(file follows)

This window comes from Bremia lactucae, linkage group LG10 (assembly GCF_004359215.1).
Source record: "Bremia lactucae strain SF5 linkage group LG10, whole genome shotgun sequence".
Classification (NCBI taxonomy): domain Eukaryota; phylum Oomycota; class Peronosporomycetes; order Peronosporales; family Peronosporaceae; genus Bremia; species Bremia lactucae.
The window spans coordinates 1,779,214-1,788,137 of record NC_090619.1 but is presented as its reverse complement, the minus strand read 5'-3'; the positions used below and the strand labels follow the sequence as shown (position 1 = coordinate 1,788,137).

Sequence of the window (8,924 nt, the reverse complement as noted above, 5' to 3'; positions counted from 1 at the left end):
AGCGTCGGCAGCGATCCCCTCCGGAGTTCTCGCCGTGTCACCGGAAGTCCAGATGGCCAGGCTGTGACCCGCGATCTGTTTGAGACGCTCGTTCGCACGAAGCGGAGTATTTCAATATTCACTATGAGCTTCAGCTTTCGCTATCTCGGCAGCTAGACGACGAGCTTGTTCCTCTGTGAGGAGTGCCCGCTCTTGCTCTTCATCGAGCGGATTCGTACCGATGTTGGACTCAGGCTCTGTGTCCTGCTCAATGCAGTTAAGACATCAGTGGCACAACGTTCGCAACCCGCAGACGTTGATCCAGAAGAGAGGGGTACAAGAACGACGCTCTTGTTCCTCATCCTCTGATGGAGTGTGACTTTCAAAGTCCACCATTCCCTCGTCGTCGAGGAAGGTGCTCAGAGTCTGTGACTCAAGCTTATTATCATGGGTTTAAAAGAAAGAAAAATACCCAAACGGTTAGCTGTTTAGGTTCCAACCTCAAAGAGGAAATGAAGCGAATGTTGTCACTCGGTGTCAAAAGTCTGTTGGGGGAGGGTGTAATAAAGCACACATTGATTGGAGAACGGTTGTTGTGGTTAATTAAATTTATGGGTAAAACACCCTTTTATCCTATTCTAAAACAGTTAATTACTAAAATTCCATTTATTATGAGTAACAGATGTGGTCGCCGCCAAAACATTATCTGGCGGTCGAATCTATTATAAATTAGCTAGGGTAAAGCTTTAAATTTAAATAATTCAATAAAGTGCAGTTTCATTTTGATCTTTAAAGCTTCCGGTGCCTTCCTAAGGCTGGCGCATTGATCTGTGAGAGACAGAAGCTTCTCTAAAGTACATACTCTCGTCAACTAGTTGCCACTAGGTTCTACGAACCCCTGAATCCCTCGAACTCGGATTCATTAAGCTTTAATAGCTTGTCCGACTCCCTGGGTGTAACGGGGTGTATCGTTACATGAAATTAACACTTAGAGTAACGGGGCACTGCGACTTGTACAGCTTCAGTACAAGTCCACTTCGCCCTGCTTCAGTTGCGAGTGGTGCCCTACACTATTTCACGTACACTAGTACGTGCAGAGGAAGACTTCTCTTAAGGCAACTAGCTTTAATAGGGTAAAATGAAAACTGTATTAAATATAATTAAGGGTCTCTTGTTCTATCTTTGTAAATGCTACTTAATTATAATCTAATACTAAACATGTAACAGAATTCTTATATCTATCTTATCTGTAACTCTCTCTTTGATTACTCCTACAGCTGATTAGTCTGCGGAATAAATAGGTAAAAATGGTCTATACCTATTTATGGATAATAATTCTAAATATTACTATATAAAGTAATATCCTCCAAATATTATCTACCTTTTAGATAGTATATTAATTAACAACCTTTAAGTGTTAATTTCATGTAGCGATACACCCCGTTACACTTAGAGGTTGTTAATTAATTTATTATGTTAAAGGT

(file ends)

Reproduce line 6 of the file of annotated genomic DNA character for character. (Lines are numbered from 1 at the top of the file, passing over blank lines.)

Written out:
AGCGTCGGCAGCGATCCCCTCCGGAGTTCTCGCCGTGTCACCGGAAGTCCAGATGGCCAGGCTGTGACCCGCGATCTGTTTGAGACGCTCGTTCGCACGAAGCGGAGTATTTCAATATTCACTATGAGCTTCAGCTTTCGCTATCTCGGCAGCTAGACGACGAGCTTGTTCCTCTGTGAGGAGTGCCCGCTCTTGCTCTTCATCGAGCGGATTCGTACCGATGTTGGACTCAGGCTCTGTGTCCTGCTCAATGCAGTTAAGACATCAGTGGCACAACGTTCGCAACCCGCAGACGTTGATCCAGAAGAGAGGGGTACAAGAACGACGCTCTTGTTCCTCATCCTCTGATGGAGTGTGACTTTCAAAGTCCACCATTCCCTCGTCGTCGAGGAAGGTGCTCAGAGTCTGTGACTCAAGCTTATTATCATGGGTTTAAAAGAAAGAAAAATACCCAAACGGTTAGCTGTTTAGGTTCCAACCTCAAAGAGGAAATGAAGCGAATGTTGTCACTCGGTGTCAAAAGTCTGTTGGGGGAGGGTGTAATAAAGCACACATTGATTGGAGAACGGTTGTTGTGGTTAATTAAATTTATGGGTAAAACACCCTTTTATCCTATTCTAAAACAGTTAATTACTAAAATTCCATTTATTATGAGTAACAGATGTGGTCGCCGCCAAAACATTATCTGGCGGTCGAATCTATTATAAATTAGCTAGGGTAAAGCTTTAAATTTAAATAATTCAATAAAGTGCAGTTTCATTTTGATCTTTAAAGCTTCCGGTGCCTTCCTAAGGCTGGCGCATTGATCTGTGAGAGACAGAAGCTTCTCTAAAGTACATACTCTCGTCAACTAGTTGCCACTAGGTTCTACGAACCCCTGAATCCCTCGAACTCGGATTCATTAAGCTTTAATAGCTTGTCCGACTCCCTGGGTGTAACGGGGTGTATCGTTACATGAAATTAACACTTAGAGTAACGGGGCACTGCGACTTGTACAGCTTCAGTACAAGTCCACTTCGCCCTGCTTCAGTTGCGAGTGGTGCCCTACACTATTTCACGTACACTAGTACGTGCAGAGGAAGACTTCTCTTAAGGCAACTAGCTTTAATAGGGTAAAATGAAAACTGTATTAAATATAATTAAGGGTCTCTTGTTCTATCTTTGTAAATGCTACTTAATTATAATCTAATACTAAACATGTAACAGAATTCTTATATCTATCTTATCTGTAACTCTCTCTTTGATTACTCCTACAGCTGATTAGTCTGCGGAATAAATAGGTAAAAATGGTCTATACCTATTTATGGATAATAATTCTAAATATTACTATATAAAGTAATATCCTCCAAATATTATCTACCTTTTAGATAGTATATTAATTAACAACCTTTAAGTGTTAATTTCATGTAGCGATACACCCCGTTACACTTAGAGGTTGTTAATTAATTTATTATGTTAAAGGT